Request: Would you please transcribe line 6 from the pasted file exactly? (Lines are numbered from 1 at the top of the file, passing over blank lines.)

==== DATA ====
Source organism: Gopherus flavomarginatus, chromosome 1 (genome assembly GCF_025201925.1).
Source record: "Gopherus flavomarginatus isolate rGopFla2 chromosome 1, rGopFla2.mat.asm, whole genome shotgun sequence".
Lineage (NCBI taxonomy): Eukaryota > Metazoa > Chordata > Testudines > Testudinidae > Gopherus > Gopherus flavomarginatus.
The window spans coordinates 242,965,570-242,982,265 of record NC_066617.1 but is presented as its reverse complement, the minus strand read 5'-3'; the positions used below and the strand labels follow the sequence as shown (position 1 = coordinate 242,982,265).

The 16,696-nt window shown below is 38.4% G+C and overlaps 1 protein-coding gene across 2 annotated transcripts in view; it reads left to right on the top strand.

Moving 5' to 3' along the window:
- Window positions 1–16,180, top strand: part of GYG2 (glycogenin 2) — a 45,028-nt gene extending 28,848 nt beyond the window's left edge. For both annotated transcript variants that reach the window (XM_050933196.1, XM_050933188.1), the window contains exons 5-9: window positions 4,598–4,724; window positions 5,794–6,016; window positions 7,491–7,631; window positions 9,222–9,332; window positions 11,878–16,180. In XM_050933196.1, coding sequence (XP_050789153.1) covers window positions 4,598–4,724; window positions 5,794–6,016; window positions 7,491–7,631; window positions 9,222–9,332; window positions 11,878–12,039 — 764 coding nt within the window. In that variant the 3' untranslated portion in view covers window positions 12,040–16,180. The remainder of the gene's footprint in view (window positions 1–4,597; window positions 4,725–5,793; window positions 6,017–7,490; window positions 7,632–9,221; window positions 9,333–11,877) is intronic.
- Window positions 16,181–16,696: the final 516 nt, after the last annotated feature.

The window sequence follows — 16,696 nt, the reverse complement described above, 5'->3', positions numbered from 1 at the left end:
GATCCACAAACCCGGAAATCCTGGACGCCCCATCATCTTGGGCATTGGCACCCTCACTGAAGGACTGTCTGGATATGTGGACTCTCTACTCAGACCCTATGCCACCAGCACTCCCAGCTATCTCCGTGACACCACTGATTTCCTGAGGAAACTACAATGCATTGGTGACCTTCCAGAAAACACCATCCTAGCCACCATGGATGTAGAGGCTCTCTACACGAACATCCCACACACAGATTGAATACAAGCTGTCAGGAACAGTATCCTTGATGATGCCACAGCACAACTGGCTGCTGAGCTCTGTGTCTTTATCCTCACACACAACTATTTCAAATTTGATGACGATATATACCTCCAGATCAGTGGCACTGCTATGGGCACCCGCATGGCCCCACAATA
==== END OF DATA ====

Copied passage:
Moving 5' to 3' along the window: